Xie Xie – John Larson

I’m in China this fall, wasting a semester doing this low effort study abroad. I’ve been here two weeks. Ready to blow my brains out. I emailed my professor the other day to tell him I was sick and went to play mahjong in the park. I was playing with some Russian expats who spoke a little English. One of them started telling us about this karaoke bar. KTV. He said we had to go. I asked him what was so good about it. He started naming the waitresses and describing their bodies. That was the first time I laughed in a minute. I promised him I’d go. I like stupid shit like that. Singing, drinking.

            I’ve been kind of distant with my classmates, so I figure tonight I’ll invite them out to this bar. I send our group chat the address and tell them a friend recommended it to me. They’re excited. They all want to sing karaoke. At 10, we walk there from our hotel. But once we find it I can tell it isn’t going to be their kind of place. It’s seedy. The building is partially underground and not entirely legal looking. It’s not like the sanitized places we’re shepherded to by our chaperones. But we’re here, so they sit down in the recessed U-shaped booth and order some drinks anyway. They sing “No Scrubs” and some other songs. I can tell it makes them uncomfortable that our waitress is wearing a mini-skirt and a bandeau top, bending over low to place our drinks on the table. They catch glimpses into other booths, where drunk men throw their arms around their waitress’ shoulders and kiss them on their cheeks. They’re looking around like they’re waiting for our professor to show up and explain to the establishment that this kind of behavior is not to be tolerated.

            A couple of the girls say that they didn’t realize I was bringing them to a bar for pigs, not knowing I was listening. But I’ve been monitoring everyone this whole time, looking out for any signs of discomfort. I don’t know why I’m up in arms defending this place. I guess it makes me sick knowing if these kids had their way they would sanitize this place until it looked like the honors student lounge. They play at being accepting, but I know they would bulldoze anything that even narrowly diverged from their moral ideal. They’re Puritans, just without a god. They believe in nothing except their own perfect goodness. I knew they would be this way.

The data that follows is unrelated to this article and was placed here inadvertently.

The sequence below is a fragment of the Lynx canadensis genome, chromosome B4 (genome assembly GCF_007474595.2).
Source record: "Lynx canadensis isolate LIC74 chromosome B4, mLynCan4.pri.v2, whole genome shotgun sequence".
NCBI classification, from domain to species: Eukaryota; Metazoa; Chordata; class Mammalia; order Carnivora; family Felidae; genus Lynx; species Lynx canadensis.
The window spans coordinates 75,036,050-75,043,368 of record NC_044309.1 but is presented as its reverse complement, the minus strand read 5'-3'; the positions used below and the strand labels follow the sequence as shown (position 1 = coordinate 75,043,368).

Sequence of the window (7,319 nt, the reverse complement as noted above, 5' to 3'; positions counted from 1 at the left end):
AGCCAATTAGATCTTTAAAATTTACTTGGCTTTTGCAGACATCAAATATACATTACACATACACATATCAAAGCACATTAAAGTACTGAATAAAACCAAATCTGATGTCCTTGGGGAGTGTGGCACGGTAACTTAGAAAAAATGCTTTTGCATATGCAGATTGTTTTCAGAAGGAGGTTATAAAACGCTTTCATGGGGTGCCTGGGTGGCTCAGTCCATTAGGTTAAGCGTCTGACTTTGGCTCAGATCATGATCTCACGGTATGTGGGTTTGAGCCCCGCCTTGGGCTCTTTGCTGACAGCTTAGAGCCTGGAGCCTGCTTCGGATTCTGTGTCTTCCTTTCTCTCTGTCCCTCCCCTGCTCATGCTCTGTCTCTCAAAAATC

“We’re going to the museum tomorrow morning,” one of the guys says. “Maybe we should head back.”

            It was our last night in Beijing. Tomorrow evening we would fly to Xian.

            “Fuck that,” I say. “I’ll keep enjoying myself.”

            The girls get up and leave our booth and I follow them into the hallway to shout some other things at them as they leave. It makes a negative impression. I’m getting the sense I’ll be hearing about this for the rest of the term. Fuck them. A booth full of Russians is watching the whole confrontation. They think it’s hilarious. I see one of them is the guy I played Mahjong with in the park. He calls me over. So the honors college leaves and I stick with him.

            I rant about my classmates to the Russians. How they’ll probably tattle on me to our professor or file some kind of report. How that’s the only way they know to resolve anything. I realize in the middle of this rant that I’m probably incomprehensible to them. I sit down.

            The guy from the park says, “You cannot stay angry in place like this.”

            He slaps my back. Has me drink some water followed by a shot of vodka. Then one of his friends asks me what I want and I tell him and he buys me a Tsingtao. It comes in a green bottle that a waitress sets on a small napkin in front of me. She’s a Chinese girl in a purple dress. He introduces her to me as Katya. I assume that’s not her real name. It sounds like something she figured Russians could pronounce, or a name they gave her. She is fairly tall and slim. Her bangs are not quite long enough to tuck behind her ears with the rest of her hair. Her glossy but wrinkled purple dress takes me back to high school dances circa 2012. She reminds me of this girl I know from home, Suze. She shouldn’t, because she’s completely unlike Suze. But looking at Katya in her flashy clothing and makeup, Suze nonetheless appears. My Russian friend explains something to Katya in his language. Hands her some small bills.